The standard model also includes two subatomic particle families that makeup matter and have half-unit spins in addition to these force-carrying particles. The quarks and leptons are these particles, and there are six variations of each, arranged in three "generations" of rising mass in doubles.

FAQs on Weak Force

1. Why are Weak Interactions Weak in Nature?

The other forces such as the electromagnetic forces deal with the or mediate with the help of photons which are massless, no charge, etc., whereas, the weak force mediate with the W and Z bosons, both of them massive object and W boson are electrically charged and a Z boson is chargeless. Because of this, the weak forces are weaker than electromagnetic forces and the strong nuclear forces, but stronger than the gravitational forces.

2. Why Weak Interactions are Important?

Weak interactions are of high importance because they are the only fundamental forces that explain the spin of the object via the beta decay process successively. 

3. What is a weak charge?

A weak charge is a term used in nuclear and atomic physics to describe the weak correlation pairing of the vector Z boson in the Standard Model, which has an influence on symmetry breaking electron dispersion. The overall weak charge of every nuclear isotope is about 0.99 per neutron and +0.07 per proton. Weak isospin, weak hypercharge, and the vector connection of any fermion to the Z boson i.e. the bonding intensity of weak neutral flows are all terms that are occasionally used interchangeably. 

4. Which is the weakest force?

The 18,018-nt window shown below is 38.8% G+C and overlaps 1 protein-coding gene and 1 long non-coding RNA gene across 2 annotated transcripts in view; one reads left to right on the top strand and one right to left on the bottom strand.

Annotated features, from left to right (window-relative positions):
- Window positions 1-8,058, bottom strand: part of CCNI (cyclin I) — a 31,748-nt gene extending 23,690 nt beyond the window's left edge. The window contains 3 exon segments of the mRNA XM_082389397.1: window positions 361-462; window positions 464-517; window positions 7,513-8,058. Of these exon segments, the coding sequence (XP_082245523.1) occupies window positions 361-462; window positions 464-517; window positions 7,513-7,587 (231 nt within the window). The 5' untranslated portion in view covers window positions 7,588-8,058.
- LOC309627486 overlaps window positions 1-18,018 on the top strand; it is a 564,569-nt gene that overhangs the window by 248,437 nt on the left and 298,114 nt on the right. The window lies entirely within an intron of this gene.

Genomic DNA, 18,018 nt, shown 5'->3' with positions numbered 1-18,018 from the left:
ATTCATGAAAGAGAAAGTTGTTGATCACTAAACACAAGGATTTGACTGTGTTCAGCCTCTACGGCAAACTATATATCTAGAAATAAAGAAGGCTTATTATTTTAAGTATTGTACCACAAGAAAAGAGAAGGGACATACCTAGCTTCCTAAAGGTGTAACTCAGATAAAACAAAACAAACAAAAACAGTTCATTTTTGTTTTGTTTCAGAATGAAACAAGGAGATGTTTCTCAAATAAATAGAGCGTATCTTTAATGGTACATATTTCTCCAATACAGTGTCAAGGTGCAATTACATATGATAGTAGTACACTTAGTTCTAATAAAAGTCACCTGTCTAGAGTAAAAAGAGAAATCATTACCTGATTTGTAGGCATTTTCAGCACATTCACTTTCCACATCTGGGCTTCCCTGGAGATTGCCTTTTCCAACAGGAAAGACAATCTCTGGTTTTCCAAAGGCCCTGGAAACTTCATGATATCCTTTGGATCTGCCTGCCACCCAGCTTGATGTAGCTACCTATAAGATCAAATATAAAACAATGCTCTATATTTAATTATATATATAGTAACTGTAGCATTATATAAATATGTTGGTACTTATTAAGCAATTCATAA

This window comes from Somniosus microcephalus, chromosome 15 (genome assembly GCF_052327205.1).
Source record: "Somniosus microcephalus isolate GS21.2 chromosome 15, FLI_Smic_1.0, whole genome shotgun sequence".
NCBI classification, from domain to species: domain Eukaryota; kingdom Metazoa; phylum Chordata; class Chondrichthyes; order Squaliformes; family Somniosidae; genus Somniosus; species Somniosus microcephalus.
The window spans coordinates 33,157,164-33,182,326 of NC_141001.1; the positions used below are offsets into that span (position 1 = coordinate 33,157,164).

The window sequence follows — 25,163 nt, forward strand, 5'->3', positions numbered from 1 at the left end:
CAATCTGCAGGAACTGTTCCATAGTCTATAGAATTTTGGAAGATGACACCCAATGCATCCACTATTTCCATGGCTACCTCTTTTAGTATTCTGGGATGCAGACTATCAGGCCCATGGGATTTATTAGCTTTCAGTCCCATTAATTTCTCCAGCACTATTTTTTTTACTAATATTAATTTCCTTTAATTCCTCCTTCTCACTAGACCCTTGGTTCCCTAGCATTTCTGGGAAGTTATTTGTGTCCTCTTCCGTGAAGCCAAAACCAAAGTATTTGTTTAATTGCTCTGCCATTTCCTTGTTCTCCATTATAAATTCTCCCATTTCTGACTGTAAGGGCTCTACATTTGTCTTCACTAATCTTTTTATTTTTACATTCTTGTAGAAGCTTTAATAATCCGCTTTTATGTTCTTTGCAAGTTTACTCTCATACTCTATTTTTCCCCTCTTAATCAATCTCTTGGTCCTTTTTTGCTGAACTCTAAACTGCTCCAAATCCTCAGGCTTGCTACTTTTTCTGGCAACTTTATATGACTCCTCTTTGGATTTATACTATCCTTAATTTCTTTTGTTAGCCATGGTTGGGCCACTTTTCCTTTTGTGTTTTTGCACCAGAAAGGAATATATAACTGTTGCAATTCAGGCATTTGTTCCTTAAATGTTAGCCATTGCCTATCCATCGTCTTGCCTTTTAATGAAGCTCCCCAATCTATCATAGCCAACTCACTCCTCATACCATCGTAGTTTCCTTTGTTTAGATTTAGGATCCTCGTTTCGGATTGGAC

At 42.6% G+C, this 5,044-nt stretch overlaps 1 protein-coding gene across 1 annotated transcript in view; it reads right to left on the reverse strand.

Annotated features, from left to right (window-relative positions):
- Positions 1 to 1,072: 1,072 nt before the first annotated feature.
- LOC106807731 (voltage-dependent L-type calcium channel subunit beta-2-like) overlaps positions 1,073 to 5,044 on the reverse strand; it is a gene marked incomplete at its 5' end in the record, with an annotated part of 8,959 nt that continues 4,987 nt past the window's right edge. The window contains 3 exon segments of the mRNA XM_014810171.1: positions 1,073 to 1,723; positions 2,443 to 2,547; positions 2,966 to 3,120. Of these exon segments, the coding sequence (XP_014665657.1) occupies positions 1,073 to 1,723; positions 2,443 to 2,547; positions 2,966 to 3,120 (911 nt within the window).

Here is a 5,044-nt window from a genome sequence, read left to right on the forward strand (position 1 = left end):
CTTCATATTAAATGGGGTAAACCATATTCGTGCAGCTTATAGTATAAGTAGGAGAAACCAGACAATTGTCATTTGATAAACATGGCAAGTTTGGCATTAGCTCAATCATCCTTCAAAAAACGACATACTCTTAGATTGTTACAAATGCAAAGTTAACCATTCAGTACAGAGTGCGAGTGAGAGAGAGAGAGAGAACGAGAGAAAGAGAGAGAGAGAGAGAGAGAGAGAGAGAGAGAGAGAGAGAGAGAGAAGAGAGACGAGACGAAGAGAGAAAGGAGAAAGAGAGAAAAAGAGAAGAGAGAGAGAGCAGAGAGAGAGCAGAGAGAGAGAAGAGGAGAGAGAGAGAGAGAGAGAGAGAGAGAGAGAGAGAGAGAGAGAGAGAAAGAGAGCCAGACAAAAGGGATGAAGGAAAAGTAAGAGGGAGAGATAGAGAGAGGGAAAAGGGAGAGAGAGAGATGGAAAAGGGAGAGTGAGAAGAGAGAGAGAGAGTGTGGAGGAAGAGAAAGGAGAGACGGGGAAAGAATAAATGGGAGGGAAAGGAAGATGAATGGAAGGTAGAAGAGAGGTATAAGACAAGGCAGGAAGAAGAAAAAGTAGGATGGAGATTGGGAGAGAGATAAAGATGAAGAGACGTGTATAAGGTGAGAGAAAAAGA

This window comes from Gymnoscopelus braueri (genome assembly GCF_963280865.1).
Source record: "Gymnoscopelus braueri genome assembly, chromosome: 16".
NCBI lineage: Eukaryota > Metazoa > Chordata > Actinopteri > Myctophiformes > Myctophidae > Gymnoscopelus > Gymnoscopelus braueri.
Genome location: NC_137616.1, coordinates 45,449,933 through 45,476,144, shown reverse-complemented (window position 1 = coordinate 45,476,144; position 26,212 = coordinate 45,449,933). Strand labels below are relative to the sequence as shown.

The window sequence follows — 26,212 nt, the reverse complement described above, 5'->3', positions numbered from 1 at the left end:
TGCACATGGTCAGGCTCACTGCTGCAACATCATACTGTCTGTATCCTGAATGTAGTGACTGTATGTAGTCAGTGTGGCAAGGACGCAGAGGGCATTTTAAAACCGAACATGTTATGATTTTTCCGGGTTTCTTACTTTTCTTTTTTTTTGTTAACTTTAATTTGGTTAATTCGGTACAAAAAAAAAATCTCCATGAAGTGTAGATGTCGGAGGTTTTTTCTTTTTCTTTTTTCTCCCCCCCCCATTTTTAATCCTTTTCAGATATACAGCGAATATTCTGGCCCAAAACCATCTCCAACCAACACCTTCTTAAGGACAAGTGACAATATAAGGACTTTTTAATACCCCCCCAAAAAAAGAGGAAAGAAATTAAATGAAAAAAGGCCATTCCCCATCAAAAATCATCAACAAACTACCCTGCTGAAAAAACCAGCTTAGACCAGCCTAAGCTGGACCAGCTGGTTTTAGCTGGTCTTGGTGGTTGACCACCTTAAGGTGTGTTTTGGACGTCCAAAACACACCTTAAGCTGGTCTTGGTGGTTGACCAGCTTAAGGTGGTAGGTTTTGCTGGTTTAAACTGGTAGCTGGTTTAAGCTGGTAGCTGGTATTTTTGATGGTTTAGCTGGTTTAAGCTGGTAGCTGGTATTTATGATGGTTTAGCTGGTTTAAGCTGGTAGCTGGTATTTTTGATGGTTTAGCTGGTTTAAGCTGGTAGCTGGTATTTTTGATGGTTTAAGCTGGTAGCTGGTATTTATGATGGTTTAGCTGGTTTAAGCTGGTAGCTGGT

One of four universal forces is the gravitational force. It's the least effective i.e. weakest of the four. It's essentially the attracting force that results from gravitational interactions. The gravitational force among the two entities is directly proportional to the product of their weights. It is inversely proportional to the square of their distance, as per Newton's law of gravity. Gravitational pull is thought to be strong for enormous objects, such as the sun or gigantic planets because their masses are likewise large. Nevertheless, this force is regarded as weak at the atomic level. 

5. Who discovered Weak Interaction?

Enrico Fermi presented the very first weak interaction theory, known as Fermi's interaction, in the year 1933. He proposed that beta decay might be described by a four-fermion contact with a zero-range contact pressure. It's more accurately defined as a non-contact force field with a limited, though extremely small, range. Sheldon Glashow, Abdus Salam, and Steven Weinberg demonstrated that the electromagnetic force and the weak interaction are two facets of the same force, now known as the electroweak force, in the 1960s. It wasn't until 1983 that the presence of the W and Z bosons was explicitly established.